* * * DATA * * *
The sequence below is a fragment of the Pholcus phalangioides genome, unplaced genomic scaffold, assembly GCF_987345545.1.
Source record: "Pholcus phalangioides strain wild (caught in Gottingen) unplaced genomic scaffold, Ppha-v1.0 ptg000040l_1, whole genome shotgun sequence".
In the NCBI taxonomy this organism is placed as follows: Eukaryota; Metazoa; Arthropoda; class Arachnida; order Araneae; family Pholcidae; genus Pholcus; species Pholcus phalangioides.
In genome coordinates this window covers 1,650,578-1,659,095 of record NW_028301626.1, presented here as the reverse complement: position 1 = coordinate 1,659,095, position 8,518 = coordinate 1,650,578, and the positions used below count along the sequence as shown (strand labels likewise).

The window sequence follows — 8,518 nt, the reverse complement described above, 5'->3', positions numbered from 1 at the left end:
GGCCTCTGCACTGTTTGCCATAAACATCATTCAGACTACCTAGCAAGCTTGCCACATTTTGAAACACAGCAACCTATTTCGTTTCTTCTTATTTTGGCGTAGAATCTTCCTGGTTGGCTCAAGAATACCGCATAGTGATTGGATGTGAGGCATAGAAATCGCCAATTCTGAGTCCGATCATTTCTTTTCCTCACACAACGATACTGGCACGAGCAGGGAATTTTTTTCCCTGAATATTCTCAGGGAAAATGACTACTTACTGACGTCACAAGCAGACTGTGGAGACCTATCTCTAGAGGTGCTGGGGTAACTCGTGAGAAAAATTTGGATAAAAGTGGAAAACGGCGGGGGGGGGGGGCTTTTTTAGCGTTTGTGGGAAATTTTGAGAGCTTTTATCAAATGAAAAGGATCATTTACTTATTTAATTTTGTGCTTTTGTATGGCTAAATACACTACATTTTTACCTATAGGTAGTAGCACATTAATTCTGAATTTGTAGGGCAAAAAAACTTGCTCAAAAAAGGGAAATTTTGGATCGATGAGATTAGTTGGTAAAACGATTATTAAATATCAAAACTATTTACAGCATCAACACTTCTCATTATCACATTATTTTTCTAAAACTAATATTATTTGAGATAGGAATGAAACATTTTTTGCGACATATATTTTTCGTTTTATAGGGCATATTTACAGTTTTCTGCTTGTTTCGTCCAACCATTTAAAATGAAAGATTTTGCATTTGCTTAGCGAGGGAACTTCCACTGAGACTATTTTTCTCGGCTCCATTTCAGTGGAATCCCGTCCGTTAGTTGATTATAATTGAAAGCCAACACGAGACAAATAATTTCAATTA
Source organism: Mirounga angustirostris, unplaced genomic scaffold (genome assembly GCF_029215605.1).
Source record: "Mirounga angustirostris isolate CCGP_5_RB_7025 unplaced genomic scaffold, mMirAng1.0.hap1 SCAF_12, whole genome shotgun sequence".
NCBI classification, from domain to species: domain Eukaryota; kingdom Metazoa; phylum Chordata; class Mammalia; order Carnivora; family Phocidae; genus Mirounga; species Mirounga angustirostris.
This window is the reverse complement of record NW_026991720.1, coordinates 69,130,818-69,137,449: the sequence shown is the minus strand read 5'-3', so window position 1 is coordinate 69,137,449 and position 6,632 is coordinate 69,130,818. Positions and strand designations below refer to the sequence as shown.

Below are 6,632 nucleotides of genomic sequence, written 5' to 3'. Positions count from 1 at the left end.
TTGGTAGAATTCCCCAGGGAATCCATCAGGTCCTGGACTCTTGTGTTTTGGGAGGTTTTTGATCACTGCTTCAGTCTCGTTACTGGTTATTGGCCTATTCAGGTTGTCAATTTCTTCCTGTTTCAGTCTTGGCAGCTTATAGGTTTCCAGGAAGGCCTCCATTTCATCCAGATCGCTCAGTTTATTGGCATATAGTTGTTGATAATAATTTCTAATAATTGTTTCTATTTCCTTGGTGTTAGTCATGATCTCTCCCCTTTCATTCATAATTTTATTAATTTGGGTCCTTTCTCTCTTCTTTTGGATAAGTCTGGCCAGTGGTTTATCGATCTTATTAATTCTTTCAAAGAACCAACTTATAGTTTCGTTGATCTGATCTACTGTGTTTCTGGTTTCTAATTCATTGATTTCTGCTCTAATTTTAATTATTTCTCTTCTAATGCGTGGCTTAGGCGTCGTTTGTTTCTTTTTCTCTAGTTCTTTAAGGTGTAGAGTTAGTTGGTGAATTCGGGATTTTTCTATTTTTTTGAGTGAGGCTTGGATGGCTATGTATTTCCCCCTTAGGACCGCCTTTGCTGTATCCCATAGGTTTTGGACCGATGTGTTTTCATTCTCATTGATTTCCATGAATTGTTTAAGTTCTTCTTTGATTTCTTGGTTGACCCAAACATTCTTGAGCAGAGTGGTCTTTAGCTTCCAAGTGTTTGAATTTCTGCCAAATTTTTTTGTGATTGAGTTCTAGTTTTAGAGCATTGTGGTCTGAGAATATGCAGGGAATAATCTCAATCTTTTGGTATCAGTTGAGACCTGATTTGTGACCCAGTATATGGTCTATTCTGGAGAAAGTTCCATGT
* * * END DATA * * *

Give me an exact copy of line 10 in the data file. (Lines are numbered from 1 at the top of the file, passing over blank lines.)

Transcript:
This window is the reverse complement of record NW_026991720.1, coordinates 69,130,818-69,137,449: the sequence shown is the minus strand read 5'-3', so window position 1 is coordinate 69,137,449 and position 6,632 is coordinate 69,130,818. Positions and strand designations below refer to the sequence as shown.